If the woman is seeking to get pregnant, the first line of therapy is treatment with clomiphene. Clomiphene is a selective estrogen receptor modulator (SERM), which means that it binds to the estrogen receptor, and acts as either an agonist or an antagonist depending on the tissue. In the hypothalamus and anterior pituitary, clomiphene acts as an estrogen antagonist. It prevents the negative feedback effect of estrogen, thus allowing FSH secretion to increase so that follicle development can be stimulated.
The aromatase inhibitors letrozole and anastrozole are approved for the treatment of breast cancer in post-menopausal women, but have been found to have some efficacy in ovulation induction. These drugs prevent the conversion of androgens to estrogens. Just as clomiphene does, aromatase inhibitors work to induce ovulation by limiting estrogen’s negative feedback inhibition of gonadotropin secretion. The difference is that they do so by preventing estrogen formation, rather than antagonizing the estrogen receptor.
A potential advantage of aromatase inhibitors over clomiphene
is that they have a shorter half-life, allowing normal estrogen
action later in the cycle. In the mid-follicular phase, negative
feedback from estrogen limits gonadotropin secretion so that
only a single follicle becomes dominant. Thus, ovulation
induction with aromatase inhibitors should have less risk than
clomiphene of multiple ovulations. As well, the shorter
half-life allows more estrogen stimulation of endometrial
development during the proliferative phase in the uterus.
More studies are needed to compare aromatase inhibitors with
clomiphene; so far they have mainly been tried in patients who
have failed to respond to clomiphene.
This treatment approach addresses the problem of insulin resistance. Studies have shown that early interventions to improve insulin sensitivity can help prevent or slow the development of type 2 diabetes mellitus. Interestingly, increasing insulin sensitivity also seems to help improve ovarian function. Weight loss improves insulin sensitivity, and can also restore normal ovulatory cycles in some women with PCOS. Metformin is an insulin sensitizing drug that is used to treat PCOS, and studies show that in some women it is apparently safe and effective in lowering insulin and androgen levels, and increasing ovulation.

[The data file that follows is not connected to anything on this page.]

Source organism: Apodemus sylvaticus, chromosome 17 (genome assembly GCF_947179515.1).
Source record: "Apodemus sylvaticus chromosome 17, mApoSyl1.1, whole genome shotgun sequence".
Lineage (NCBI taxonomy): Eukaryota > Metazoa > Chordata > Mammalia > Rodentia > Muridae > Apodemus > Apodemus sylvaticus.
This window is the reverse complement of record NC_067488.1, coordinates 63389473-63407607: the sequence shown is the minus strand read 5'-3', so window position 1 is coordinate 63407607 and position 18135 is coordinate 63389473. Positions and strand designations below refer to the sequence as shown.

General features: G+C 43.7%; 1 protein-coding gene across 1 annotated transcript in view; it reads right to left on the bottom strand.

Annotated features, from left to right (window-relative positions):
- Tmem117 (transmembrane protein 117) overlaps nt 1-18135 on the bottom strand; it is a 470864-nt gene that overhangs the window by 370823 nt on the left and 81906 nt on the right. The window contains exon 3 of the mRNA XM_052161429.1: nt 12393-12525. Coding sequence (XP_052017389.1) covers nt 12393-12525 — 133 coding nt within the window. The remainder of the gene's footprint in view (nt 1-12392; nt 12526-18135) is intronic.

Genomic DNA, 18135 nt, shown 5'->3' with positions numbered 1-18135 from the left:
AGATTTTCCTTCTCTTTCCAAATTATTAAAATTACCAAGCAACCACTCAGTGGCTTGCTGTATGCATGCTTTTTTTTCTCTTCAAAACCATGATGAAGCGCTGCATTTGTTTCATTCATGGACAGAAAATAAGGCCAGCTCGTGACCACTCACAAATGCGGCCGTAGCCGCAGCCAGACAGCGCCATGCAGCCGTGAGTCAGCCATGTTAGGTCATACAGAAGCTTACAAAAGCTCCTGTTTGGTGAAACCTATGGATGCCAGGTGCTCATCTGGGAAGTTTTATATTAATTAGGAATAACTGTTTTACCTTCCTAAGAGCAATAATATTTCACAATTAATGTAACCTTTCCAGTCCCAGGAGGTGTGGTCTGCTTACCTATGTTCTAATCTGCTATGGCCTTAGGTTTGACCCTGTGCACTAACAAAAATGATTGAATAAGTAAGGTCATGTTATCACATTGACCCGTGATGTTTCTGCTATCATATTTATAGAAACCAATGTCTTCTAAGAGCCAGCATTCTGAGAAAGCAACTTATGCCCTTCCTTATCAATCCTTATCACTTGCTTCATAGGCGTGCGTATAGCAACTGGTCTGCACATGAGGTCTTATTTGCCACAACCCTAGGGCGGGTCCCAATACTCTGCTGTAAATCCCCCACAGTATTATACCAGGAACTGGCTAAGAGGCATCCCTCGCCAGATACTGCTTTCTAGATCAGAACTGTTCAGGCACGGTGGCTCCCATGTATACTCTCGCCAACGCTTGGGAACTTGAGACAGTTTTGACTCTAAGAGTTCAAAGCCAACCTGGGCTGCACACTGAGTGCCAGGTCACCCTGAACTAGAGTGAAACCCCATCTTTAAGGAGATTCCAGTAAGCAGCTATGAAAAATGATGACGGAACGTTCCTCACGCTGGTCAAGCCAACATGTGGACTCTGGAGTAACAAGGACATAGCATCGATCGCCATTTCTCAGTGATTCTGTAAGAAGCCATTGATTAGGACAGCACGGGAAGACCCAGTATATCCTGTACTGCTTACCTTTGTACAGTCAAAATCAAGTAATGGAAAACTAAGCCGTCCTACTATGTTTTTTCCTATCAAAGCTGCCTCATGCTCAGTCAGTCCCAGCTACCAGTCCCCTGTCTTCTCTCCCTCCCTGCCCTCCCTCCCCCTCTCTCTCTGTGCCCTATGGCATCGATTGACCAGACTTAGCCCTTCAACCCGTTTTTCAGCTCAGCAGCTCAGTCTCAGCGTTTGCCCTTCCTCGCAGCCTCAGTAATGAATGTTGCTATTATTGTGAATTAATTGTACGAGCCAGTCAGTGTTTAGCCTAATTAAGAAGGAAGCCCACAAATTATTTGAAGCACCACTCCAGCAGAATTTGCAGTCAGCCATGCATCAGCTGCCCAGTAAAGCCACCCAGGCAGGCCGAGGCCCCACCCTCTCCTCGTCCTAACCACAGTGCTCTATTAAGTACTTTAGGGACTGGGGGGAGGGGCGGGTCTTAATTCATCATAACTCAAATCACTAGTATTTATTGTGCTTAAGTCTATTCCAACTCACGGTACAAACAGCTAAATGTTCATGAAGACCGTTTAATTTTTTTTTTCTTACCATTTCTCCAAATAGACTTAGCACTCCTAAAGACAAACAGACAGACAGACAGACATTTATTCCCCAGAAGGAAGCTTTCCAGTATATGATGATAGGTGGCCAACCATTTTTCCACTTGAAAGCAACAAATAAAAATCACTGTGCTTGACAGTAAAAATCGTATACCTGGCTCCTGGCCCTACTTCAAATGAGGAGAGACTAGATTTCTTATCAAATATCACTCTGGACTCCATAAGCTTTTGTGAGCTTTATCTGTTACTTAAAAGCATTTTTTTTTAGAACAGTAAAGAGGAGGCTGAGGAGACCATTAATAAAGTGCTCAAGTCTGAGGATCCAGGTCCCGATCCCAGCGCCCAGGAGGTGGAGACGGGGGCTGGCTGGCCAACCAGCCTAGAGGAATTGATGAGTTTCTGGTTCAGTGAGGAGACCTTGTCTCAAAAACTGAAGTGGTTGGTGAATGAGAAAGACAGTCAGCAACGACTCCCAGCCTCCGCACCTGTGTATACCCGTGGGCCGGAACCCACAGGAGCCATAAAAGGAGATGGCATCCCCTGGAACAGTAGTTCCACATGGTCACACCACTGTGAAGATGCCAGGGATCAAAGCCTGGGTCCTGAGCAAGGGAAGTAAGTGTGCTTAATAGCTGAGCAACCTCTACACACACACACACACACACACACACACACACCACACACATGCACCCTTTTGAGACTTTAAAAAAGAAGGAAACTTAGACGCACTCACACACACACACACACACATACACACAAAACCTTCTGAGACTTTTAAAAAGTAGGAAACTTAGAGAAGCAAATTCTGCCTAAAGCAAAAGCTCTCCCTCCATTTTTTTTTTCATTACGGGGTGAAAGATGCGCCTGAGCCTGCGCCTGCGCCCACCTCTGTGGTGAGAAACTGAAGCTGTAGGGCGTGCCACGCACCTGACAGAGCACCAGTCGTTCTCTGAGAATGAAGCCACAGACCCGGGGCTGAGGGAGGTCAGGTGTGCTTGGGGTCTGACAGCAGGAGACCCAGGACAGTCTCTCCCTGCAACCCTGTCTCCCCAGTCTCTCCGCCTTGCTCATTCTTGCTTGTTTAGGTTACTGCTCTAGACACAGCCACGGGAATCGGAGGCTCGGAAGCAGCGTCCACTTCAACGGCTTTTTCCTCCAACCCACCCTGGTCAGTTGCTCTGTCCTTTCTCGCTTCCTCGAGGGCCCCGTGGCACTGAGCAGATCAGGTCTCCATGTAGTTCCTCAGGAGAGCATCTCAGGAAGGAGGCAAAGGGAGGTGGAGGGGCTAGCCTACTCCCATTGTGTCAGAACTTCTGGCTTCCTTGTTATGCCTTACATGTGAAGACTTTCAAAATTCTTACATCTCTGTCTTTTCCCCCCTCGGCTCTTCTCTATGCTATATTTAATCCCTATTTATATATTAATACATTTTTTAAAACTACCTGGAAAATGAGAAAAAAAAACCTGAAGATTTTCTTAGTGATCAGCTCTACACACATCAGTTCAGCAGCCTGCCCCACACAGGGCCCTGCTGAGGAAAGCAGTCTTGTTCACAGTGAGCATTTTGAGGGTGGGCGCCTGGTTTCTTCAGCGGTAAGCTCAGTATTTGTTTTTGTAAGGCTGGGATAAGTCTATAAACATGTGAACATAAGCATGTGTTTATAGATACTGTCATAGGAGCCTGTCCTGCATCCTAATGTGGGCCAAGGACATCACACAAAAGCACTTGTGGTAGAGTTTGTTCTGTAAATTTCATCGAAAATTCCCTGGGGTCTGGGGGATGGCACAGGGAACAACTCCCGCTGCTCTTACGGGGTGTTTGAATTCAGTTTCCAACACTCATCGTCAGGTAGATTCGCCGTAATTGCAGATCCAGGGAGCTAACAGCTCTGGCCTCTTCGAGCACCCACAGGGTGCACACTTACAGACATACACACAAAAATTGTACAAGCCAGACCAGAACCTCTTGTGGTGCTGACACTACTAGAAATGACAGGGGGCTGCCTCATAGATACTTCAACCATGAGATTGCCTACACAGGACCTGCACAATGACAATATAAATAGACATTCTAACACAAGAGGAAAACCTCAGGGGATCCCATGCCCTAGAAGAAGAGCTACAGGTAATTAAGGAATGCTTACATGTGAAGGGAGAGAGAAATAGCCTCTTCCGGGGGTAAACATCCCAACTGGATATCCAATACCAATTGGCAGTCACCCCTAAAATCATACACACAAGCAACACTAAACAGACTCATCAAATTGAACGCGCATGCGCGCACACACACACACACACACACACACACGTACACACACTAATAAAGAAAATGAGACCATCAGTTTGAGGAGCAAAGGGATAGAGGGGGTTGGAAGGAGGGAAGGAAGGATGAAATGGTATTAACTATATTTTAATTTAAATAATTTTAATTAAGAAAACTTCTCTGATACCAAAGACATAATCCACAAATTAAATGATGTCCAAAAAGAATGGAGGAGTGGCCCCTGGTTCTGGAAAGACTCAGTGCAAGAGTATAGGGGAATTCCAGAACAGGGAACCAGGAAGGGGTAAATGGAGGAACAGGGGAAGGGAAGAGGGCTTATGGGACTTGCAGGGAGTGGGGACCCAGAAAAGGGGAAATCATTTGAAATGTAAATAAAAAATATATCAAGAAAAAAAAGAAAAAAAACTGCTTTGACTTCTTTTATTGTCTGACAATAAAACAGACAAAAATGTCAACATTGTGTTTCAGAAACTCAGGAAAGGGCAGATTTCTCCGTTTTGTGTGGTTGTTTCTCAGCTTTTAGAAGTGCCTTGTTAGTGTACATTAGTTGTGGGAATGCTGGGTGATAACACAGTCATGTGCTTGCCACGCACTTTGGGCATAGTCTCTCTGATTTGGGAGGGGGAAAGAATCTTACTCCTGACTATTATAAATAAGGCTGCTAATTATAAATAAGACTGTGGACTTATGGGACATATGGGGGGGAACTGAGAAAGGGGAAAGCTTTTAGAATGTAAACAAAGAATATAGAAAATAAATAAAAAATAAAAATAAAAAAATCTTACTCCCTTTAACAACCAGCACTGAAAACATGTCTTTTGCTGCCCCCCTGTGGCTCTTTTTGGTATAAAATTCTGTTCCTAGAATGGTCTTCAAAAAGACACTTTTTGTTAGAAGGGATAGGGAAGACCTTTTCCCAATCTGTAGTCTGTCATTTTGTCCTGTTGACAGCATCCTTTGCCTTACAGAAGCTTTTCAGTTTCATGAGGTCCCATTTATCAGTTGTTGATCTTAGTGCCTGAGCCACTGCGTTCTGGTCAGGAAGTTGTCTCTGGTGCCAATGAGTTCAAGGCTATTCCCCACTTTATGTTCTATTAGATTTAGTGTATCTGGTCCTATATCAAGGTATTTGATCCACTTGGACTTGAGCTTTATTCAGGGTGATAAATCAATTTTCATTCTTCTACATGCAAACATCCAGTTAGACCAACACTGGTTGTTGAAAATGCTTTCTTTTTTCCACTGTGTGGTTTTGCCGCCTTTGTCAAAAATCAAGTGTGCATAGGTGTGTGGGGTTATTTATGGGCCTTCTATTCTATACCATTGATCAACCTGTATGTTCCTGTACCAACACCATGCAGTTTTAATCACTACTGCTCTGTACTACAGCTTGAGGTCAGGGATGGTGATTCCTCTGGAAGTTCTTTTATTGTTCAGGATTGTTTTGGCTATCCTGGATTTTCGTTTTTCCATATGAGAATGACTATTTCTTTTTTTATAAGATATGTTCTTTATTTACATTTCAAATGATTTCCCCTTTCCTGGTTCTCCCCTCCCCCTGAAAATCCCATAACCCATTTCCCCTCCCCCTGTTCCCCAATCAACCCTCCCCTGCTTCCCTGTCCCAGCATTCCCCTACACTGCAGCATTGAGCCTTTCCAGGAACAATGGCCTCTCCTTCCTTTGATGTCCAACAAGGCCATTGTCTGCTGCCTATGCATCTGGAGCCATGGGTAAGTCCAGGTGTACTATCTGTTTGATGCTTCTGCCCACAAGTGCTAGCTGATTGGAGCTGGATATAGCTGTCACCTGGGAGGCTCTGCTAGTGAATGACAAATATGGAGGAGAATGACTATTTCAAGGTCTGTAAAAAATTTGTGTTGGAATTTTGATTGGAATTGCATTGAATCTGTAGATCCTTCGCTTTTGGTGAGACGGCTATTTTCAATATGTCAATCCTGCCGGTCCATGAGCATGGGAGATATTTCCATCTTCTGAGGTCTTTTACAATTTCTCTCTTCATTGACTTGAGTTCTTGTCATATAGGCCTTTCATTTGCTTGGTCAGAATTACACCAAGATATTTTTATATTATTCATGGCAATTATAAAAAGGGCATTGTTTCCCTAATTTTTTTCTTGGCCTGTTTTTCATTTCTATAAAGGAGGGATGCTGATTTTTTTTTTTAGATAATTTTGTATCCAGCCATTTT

In some women, clomiphene is not successful at inducing ovulation. In this case, exogenous FSH is needed to stimulate follicle development. The first treatment developed was menotropin, a mixture of gonadotropins purified from the urine of menopausal women. (Can you think why this would be a particularly rich source of FSH and LH?) Although menotropin contains LH, it is really the FSH that is important for stimulating ovulation in women with PCOS. Urofollitropin is FSH purified from menopausal urine. More recently, purified recombinant FSH (follitropin) has been produced.
Treatment with gonadotropins is more expensive, and involves more risk. One problem is that high levels of FSH may induce multiple ovulations and cause higher order pregnancies (i.e. twins or triplets) which are risky for the mother and the developing fetuses. Another problem is ovarian hyperstimulation syndrome, a dangerous condition that arises when the ovary is stimulated so that multiple follicles mature. During ovarian hyperstimulation syndrome there is an increase in vascular permeability that leads to edema, nausea, and abdominal pain. If severe, it can result in clotting abnormalities, respiratory distress, and renal failure. Because of the risk of ovarian hyperstimulation, women treated with gonadotropins need to be carefully monitored for excessive increases in estrogen secretion.
Ovarian surgery is another approach that can be used in women
for whom clomiphene treatment is unsuccessful. There are
different techniques, but they all involve inducing damage to
ovarian tissue. The hypothesis is that a small amount of damage
to the ovary works to break the cycle of excessive androgen
production and abnormal negative feedback. While there are risks
involved with surgery, an advantage is that there is no risk of
ovarian hyperstimulation syndrome or multiple pregnancy.